No, the main beneficiaries of racial identity politics are the identitarians themselves. They are the ones making good money selling books encouraging black people to scapegoat white people for all their problems. They play to the unfortunate human weakness for blaming your problems on other people – something that’s also exploited by right-wing demagogues encouraging the white working class to blame immigrants for their problems.
Ironically, these snake-oil salesmen would not have achieved anything like the success they have without the complicity of guilty white liberals. As the African-American intellectual John McWhorther has pointed out, black identitarians like Ta Nehisi-Coates are “revered” as “priests” by white devotees of racial identity politics, who rush to pay homage and help spread the Gospel of anti-racism. Meanwhile, the negotiating position of black people is weakened by the day. Instead of reserving what was once a very effective tool at our disposal as a nuclear option – the stigmatizing power of the label ‘racist’ – identitarians are rendering it a blank bullet through overuse. Steven Bannon has said that he looks forward to the day when calling someone ‘racist’ has lost all power to stigamitize and he has no greater allies than racial identitarians and their guilty white devotees.
The day is fast approaching when mainstream white society will react to accusations of racism with yawns and shrugs. What will identitarians do then? Invent a new word that will magically possess the once mightily discrediting power that ‘racist’ did? Retreat fully into ethnic enclaves in Western countries? Raise black armies to take over the state?
Most probably, they’ll simply continue to live in their middle or upper-middle class neighbourhoods, mixing with other successful minority professionals and white liberals while working-class black folks bear the brunt of this sea change in their workplaces and racially-mixed or white-dominated working-class neighbourhoods. It is the African immigrant who will suffer, desperate to get to Europe or America to better his family’s future, yet facing the increasing hostility of white immigration officials and having to leap over ever-growing hurdles. Meanwhile, identitarians will continue selling books attacking ‘white supremacy’.
There must be a better way forward. In 2014, psychology professors Tamar Saguy and Nour Kteily conducted a fascinating study on how groups negotiate power among each other that points towards a more effective strategy. To be fair, it is worth noting their study confirmed one argument that left-wing identitarians often make, namely, that groups with power prefer not to discuss their power. They found that “high-power groups” ranging from Ashkenazi Jews in Israel, Muslims in Turkey and whites in the U.S. “preferred to focus [inter-group] encounters on topics emphasising cross-group commonalities, and to de-emphasise topics that bring to light power differences between the groups.”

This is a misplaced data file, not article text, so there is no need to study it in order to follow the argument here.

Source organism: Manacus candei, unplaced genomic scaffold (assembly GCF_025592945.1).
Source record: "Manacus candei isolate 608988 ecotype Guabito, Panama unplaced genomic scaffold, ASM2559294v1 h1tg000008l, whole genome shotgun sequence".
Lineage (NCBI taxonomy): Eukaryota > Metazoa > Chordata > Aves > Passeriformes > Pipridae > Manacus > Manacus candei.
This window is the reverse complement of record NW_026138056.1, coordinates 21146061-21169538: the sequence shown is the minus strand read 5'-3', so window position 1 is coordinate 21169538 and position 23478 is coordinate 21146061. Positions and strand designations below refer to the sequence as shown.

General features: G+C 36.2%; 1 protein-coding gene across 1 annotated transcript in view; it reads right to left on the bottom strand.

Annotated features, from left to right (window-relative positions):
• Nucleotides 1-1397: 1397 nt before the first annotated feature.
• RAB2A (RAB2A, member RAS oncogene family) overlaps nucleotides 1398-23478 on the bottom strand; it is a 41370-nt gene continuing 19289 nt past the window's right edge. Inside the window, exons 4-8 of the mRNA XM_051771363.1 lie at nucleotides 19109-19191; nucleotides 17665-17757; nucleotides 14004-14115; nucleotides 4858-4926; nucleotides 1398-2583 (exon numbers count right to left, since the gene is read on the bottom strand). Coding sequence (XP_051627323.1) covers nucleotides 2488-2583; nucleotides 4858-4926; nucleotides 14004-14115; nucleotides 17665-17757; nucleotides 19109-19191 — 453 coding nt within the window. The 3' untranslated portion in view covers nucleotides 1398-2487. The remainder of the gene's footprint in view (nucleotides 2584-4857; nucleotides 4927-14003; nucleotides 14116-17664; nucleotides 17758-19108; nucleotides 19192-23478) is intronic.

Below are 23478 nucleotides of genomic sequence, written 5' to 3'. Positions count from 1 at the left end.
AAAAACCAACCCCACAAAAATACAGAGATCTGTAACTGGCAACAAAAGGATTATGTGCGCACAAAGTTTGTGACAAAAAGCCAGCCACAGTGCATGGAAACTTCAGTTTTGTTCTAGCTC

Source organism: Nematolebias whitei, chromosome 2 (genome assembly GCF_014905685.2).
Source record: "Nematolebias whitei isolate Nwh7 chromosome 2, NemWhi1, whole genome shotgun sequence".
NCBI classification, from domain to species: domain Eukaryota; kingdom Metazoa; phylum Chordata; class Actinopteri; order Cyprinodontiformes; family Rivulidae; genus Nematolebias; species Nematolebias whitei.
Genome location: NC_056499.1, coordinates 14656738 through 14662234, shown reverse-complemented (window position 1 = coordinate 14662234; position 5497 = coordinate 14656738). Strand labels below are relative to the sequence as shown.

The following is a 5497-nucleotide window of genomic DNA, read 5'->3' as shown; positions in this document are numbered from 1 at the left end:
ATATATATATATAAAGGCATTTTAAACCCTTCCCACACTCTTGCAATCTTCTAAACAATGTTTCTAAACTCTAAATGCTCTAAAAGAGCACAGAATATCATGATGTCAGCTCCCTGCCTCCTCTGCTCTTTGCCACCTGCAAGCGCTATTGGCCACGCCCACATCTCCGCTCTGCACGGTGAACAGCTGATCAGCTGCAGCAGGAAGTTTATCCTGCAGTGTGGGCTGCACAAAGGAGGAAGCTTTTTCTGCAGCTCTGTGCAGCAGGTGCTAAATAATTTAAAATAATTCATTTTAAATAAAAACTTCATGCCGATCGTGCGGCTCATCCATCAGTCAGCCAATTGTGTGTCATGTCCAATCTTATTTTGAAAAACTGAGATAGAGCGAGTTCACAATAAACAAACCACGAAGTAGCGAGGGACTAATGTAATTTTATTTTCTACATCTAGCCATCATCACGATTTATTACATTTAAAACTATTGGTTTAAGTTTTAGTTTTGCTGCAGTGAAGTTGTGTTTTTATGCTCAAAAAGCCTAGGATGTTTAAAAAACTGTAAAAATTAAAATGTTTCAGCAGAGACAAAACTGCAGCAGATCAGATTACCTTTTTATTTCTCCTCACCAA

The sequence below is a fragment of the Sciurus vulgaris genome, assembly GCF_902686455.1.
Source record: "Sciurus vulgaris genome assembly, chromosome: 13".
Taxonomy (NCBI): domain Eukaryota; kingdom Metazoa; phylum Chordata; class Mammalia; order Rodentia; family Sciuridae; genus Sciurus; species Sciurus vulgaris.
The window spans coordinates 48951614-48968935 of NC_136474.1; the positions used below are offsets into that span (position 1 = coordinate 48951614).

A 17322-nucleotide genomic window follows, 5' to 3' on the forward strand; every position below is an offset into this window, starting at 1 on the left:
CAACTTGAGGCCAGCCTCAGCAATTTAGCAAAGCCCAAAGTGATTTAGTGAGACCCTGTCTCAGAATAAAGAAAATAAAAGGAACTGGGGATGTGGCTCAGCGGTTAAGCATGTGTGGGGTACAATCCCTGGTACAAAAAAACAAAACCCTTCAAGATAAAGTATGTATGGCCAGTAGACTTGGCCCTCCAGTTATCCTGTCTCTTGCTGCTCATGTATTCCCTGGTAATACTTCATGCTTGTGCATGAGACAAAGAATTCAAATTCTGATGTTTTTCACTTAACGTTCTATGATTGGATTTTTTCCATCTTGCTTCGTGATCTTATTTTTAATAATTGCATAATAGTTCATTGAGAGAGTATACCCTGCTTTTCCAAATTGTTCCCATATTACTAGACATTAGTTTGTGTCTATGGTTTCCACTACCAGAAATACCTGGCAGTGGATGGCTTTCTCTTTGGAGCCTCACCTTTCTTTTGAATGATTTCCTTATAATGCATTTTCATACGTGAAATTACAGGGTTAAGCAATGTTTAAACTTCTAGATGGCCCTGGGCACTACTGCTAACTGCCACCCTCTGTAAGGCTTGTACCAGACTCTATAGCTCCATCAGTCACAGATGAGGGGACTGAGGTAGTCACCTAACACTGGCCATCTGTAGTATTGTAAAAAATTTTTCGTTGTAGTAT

In strong contrast, members of low-power groups preferred to discuss commonalities and power differences. In other words, blacks and other minorities want to discuss power differences in Western societies; whites would rather not, preferring to defuse tensions by emphasizing what we all have in common.
But another key finding in Saguy and Kteily’s study was that in response to strong moral arguments, high-power groups exhibited a readiness to address power differences, but only when they “perceived their group’s dominant position in the hierarchy as stable.” When they worried about “narrowing advantage” and potential personal losses, they demonstrated a strong resistance to addressing power differences.
This supports Sheri Berman’s analysis and shows how misguided it is for many on the left to continuously emphasize, and even gloat over, how soon whites will lose their majority advantage. All that does is make many whites less willing to address power inequalities, which is highly counter-productive for minorities. It’s that kind of talk that will lead to Trump winning a second term.
A smarter strategy would be to play down this perceived threat to whites. How? Saguy and Kteily suggest low-power groups emphasize working together with high-power groups “to achieve mutual gains” rather than signal their desire to “displace their [high-power] counterparts.” True, you won’t sell a lot of books or fire up a lot of progressives emphasizing cooperation and mutual gains; in fact, you will likely be met with many yawns and accusations that you’ve ‘sold out’. But to quote Martin Luther King again:
There is a concrete, real black power I believe in. I don’t believe in black separatism, I don’t believe in black power that would have racist overtones, but certainly if black power means the amassing of political and economic power in order to gain our just and legitimate goals, then we all believe in that.
This economic and political power will not be achieved via feisty rhetoric, empty bluster and antagonistic attitudes. It can only be achieved through smart strategic thinking. Identity politics is a road to nowhere for black people in the West.
Remi Adekoya is a Ph.D. student researching group identity at Sheffield University. Follow him on Twitter @RemiAdekoya1